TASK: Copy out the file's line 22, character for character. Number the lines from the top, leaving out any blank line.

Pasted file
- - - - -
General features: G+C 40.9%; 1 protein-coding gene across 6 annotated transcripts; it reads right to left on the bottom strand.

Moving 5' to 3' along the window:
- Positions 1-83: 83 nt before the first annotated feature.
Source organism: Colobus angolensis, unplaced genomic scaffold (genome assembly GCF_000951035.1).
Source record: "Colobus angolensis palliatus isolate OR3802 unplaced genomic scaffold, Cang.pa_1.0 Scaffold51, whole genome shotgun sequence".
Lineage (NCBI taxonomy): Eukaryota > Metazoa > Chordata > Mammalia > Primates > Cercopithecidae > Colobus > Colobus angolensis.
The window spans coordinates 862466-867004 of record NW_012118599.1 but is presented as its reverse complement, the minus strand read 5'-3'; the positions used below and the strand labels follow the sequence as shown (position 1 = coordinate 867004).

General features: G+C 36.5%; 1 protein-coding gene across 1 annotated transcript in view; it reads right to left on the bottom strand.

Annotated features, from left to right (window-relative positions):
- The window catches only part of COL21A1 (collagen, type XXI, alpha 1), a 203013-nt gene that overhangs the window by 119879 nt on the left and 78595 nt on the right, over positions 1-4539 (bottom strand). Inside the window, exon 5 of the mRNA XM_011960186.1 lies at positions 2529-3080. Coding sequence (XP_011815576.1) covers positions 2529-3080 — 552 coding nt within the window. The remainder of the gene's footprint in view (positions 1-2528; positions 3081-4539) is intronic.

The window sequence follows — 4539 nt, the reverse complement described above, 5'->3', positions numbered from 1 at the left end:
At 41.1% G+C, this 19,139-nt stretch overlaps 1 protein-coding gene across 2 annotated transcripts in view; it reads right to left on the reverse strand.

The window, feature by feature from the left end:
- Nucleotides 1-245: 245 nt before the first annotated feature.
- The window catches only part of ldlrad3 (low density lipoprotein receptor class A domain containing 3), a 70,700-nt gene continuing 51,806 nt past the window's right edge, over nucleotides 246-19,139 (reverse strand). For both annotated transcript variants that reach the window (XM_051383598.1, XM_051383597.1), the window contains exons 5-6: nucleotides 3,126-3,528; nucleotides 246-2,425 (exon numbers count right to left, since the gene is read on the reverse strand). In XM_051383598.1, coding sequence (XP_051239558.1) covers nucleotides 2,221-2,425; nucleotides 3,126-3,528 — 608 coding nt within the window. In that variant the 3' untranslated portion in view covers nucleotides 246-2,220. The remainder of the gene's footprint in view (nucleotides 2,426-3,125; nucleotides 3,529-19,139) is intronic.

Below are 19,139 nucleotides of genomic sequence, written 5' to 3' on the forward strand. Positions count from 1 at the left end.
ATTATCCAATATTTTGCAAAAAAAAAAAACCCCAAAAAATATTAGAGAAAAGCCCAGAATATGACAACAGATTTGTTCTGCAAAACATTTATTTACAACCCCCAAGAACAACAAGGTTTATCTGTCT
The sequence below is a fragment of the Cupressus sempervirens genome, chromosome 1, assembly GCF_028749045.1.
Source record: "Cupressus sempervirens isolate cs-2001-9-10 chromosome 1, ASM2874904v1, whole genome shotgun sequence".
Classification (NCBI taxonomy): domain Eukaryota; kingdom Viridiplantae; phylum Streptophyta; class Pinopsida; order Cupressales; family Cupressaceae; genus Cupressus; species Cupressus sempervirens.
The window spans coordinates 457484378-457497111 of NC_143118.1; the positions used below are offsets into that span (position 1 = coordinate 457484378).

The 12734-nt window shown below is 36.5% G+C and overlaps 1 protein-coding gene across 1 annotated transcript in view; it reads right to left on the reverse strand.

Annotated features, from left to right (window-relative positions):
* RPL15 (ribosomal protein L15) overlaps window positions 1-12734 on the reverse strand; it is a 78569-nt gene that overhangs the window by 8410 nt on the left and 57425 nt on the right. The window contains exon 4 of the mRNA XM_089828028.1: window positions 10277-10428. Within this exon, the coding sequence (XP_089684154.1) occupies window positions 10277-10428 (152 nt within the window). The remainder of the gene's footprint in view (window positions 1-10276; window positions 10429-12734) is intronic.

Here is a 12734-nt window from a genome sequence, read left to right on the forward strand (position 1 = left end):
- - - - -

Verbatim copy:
The 12734-nt window shown below is 36.5% G+C and overlaps 1 protein-coding gene across 1 annotated transcript in view; it reads right to left on the reverse strand.